Norway has also encouraged the presence of more women in the boards of the companies where the state still has a majority. There has to be a certain percentage allotted to women. It was a huge debate about that in Norway. Although some companies still have not reached this goal.
Today we do boast a certain female presence in the political frontline. The prime minister is a woman. We also have women at the helm of the Finance and Defence ministries. The leaders of the principal business association and the biggest confederation of trade unions are both women.
I think what is good in the end is that you come to a point where it does not matter if it is a woman or a man in a certain position. You see only a person.
What challenges do you think the contemporary woman is facing right now?
One is the one facing the responsibilities of combining professional life with being a mother, for instance. There is still a sensitive debate. The society also has to be flexible to make it possible for a woman to be a mother and a career woman at the same time.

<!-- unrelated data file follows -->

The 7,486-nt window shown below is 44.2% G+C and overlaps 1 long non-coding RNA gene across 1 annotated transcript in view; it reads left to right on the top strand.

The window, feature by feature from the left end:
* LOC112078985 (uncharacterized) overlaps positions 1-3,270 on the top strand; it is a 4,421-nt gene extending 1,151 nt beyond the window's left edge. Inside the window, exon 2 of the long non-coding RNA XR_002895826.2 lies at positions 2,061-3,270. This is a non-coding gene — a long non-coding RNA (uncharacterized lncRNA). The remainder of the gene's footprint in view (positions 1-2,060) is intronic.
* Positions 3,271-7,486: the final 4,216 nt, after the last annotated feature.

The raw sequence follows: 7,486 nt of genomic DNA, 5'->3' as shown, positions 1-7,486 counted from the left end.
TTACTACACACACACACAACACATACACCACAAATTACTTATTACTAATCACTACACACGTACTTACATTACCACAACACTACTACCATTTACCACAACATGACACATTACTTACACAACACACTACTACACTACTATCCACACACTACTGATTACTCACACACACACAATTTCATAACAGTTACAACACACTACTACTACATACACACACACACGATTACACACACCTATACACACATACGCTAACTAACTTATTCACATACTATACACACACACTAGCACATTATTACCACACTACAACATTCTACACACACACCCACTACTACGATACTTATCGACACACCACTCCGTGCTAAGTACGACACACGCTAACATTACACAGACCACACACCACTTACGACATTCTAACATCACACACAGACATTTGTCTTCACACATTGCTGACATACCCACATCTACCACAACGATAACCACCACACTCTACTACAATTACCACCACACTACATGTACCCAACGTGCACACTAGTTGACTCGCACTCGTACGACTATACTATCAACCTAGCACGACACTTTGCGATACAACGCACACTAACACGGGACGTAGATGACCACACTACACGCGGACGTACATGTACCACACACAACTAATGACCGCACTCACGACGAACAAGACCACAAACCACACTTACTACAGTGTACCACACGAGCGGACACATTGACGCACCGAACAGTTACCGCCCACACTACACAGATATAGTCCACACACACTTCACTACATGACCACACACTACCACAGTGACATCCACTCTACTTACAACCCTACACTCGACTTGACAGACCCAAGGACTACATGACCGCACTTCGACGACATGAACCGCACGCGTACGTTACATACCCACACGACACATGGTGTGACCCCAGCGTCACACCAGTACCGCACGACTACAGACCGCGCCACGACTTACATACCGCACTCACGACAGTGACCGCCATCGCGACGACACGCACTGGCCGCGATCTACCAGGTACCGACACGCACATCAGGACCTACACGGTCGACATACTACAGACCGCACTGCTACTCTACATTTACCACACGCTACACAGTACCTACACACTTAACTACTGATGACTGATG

Another very important topic is the one of domestic violence. Domestic violence occurs everywhere, in every country, independent of social status. In May, we organized a debate in Bucharest on this issue. I was impressed by the broadness of the participation and the openness – from the Parliament, ministries, civil society, and police. It is an important subject, to continue to fight against domestic violence. It’s about perceptions, power.
There may be many explanations for what is triggering domestic violence. However, the more transparent the society is, the easier it is to disclose this problem.
It is an issue of human rights after all, independent of age or sex, to be free from violence and abuse.
The Council of Europe has some statistics on domestic violence. Occurrence is quite high in the whole of Europe.